NOTE: For a more up-to-date discussion, see Understanding RNAV Approaches.
Continuing my series on the simulating RNAV approaches with the new Garmin 400/500W Trainer software, here are some preliminary results of experiments flying an LPV approach.
I chose the KOAK RNAV 27L approach, which has published LNAV, LNAV/VNAV, and LPV minima.
I initialized my position over TRACY intersection (northeast of the Livermore airport) at 6000 feet, clicked the direct button, and selected KOAK as my destination. Clicking the PROC button, I scrolled down and selected RNAV 27L from the list of choices, and selected SUNOL as the initial approach fix. Since you often get vectored to a fix inside the IAF on approaches into Oakland, I clicked the FLP (flight plan) button, clicked on the small knob on the lower right to enter cursor mode, scrolled to the HEDER waypoint with the big knob, and clicked on the direct button. By the way, loading an approach procedure and then proceeding directly to a fix on that approach effectively activates the approach.
Approaching HEDER, I used the Trainer's throttle slider switch to reduce my airspeed to about 120 knots and the countdown message appears, providing a 10 second warning for the turn to join the intermediate approach course. It's harder to see in this example, but there is a small arc showing the path to fly-by HEDER and become established on the approach. Note that the course sensitivity annunciation is still TERM (terminal mode), meaning a full scale deflection represents a course deviation of 1 nautical mile. Once past HEDER and established, it will be time to descend to cross VODSY at or above 1600 feet. Notice that there is still no clue as to whether the unit will provide LPV, LNAV/VNAV or plain old LNAV sensitivity, so it's best to be prepared for the worst - a non-precision descent to 420 feet and a minimum 5000 foot RVR. Just in case there is going to be vertical descent guidance, it would be best to be at 1600 feet a mile or so before VODSY.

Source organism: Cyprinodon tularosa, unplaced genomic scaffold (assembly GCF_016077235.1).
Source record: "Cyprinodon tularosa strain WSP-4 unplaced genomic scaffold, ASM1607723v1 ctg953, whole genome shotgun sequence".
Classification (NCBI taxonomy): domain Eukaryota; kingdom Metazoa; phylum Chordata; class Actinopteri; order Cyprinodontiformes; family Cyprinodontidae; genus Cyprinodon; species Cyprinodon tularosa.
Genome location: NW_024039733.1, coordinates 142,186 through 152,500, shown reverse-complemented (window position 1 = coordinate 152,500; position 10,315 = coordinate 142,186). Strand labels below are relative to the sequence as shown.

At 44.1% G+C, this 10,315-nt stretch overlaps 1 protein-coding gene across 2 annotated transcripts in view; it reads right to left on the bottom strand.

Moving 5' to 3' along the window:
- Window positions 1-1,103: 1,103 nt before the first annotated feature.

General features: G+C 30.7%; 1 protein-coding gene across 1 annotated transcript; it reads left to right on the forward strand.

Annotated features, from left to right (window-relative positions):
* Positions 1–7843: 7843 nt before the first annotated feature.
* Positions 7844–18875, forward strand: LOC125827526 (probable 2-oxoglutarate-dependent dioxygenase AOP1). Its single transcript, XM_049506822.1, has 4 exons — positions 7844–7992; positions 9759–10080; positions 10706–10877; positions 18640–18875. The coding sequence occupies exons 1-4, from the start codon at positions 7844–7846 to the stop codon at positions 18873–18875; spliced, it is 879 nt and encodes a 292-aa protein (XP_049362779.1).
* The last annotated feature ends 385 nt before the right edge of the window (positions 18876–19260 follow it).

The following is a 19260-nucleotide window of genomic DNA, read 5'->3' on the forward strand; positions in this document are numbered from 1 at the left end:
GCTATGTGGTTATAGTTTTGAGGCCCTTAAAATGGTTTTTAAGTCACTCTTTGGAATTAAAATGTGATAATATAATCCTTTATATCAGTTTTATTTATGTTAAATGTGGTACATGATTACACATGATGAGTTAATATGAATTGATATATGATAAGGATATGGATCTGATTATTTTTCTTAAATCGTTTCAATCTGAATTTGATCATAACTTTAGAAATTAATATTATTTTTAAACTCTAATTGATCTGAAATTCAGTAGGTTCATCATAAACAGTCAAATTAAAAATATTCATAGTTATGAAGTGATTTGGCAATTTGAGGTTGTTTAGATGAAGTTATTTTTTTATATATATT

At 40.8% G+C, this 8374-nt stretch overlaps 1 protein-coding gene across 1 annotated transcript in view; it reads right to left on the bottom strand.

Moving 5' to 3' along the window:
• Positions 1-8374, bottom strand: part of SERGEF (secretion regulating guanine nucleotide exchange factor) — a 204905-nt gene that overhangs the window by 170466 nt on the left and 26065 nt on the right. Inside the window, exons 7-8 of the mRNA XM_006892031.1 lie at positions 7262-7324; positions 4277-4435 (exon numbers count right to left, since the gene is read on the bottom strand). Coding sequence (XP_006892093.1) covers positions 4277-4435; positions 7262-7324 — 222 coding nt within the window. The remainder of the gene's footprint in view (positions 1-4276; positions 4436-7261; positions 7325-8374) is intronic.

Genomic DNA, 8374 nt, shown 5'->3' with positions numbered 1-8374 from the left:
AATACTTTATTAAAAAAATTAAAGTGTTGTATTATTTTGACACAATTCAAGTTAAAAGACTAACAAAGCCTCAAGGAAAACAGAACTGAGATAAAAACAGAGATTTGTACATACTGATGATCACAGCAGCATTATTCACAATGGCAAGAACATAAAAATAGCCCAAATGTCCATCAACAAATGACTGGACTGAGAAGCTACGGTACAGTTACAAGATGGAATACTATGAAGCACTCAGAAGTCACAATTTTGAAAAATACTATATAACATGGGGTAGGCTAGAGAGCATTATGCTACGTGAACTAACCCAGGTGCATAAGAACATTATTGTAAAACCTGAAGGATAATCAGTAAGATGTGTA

After passing HEDER and joining the approach course, the course sensitivity annunciation changes to LPV, meaning the 530W has the required GPS accuracy to provide vertical guidance and I can use the lowest (LPV) minima shown on the approach chart - 259 feet and a 4000 foot RVR (runway visual range). I just hit the jackpot - the lowest minima - though there won't be a flood of nickels pouring out of the 530W. Descending on the glideslope with the trainer is a bit tricky since you aren't really flying a plane, you're just clicking on an altitude button to descend or climb 100 feet at a time. Descend too quickly when using a 530W that has TAWS and you'll get a terrain warning, even with the Trainer software.
The next installment will investigate flying RNAV departure procedures with the 400/500W Trainer.